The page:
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Is It Fair to Label Trump a Liar?

Wednesday, March 8, 2017 13:42
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(Before It's News)

  President Trump speaking at the 2017 Conservative Political Action Conference (CPAC). (Gage Skidmore / CC 2.0)

Is it fair to call the President of the United States a liar?

This is the question plaguing many journalists and politicians, who struggle to deal with the misinformation spread by the president and his administration on an almost-daily basis
Vermont Senator Bernie Sanders recently took to Twitter to detail how Trump has lied to the public, after Trump accused former president Barack Obama of wiretapping his phones:

Amber Phillips of The Washington Post was not pleased with Sanders’ choice of words, and argued that the series of tweets highlights the “sorry state of political discourse right now.”

Phillips writes:

This is the state of our political discourse right now. Political norms — like, don’t accuse the president of the United States of lying without evidence, or don’t accuse the former president of the United States of wiretapping your phones without evidence — have been eviscerated. There are no rules right now in politics about what you can/can’t or should/shouldn’t say. …

Here’s the problem with using the “L” word in politics, though. To say someone’s lying suggests that you know they don’t believe what they’re saying.

She continues, noting that “it’s possible Trump believes the allegations he’s making,” and “that is why we in the media are careful not to call Trump a “liar.”

Sanders expanded on the debate in an essay published to Medium, in which he begins by referencing Phillips’ criticism.

Sanders writes:

I find it interesting that Ms. Phillips did not take issue with my facts. Her complaint appears to be that it is improper for a United States senator to state the obvious. And that is that we have a president who either lies intentionally or, even more frighteningly, does not know the difference between lies and truth.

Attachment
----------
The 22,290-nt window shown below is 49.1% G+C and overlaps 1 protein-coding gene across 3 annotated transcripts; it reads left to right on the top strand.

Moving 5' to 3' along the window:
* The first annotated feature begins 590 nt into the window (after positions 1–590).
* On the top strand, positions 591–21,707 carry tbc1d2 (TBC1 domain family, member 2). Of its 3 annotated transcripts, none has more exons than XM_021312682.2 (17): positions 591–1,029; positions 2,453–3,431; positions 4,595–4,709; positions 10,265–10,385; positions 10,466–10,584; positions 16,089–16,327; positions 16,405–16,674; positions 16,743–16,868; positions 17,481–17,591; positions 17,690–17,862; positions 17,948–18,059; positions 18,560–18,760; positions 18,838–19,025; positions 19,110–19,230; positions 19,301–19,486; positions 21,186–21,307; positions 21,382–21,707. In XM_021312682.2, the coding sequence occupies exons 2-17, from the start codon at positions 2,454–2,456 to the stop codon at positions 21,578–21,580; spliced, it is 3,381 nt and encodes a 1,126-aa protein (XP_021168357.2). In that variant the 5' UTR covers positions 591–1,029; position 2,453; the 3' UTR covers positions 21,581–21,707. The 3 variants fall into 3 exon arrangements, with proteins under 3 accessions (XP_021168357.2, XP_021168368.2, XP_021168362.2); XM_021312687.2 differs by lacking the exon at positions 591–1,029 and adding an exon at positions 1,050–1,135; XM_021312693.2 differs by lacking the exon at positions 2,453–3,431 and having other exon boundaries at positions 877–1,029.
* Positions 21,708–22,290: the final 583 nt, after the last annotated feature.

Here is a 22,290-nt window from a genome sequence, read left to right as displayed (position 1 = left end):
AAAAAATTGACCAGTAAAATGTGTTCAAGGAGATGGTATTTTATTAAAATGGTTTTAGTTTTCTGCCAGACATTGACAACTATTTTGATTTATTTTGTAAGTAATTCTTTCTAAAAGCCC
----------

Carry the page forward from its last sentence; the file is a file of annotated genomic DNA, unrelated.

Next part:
Noting that he and Trump regularly have “strong policy disagreements,” Sanders explains that his choice of the word “lie” goes beyond the normal political process. He concludes:

But how do we deal with a president who makes statements that reverberate around our country and the world that are not based on fact or evidence? What is the appropriate way to respond to that? And if the media and political leaders fail to call lies what they are, are they then guilty of misleading the public?

As of Wednesday afternoon, Sanders’ essay has generated over 400 responses. We’d like to hear from our readers, too.  Should we openly label Trump a liar and call out his “lies,” as Sanders did, or should we avoid the term out of respect to the office of president?

Let us know in the poll below. One vote per person, please. (Make your selection and then click on “Vote.” To see results of the polling, click on “Results.”)

Should we label President Trump a liar?
Yes, avoiding the term misleads the public and Trump should be held accountable.
No, it is disrespectful to President Trump and his administration.

—Posted by Emma Niles

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  • DK

    Wow what a fair and balanced article, so many ‘inclusive’ viewpoints, it is almost as if Tony Blair was author, Of course all previous politicians were devoid of corruption and bastions of truth. :twisted:

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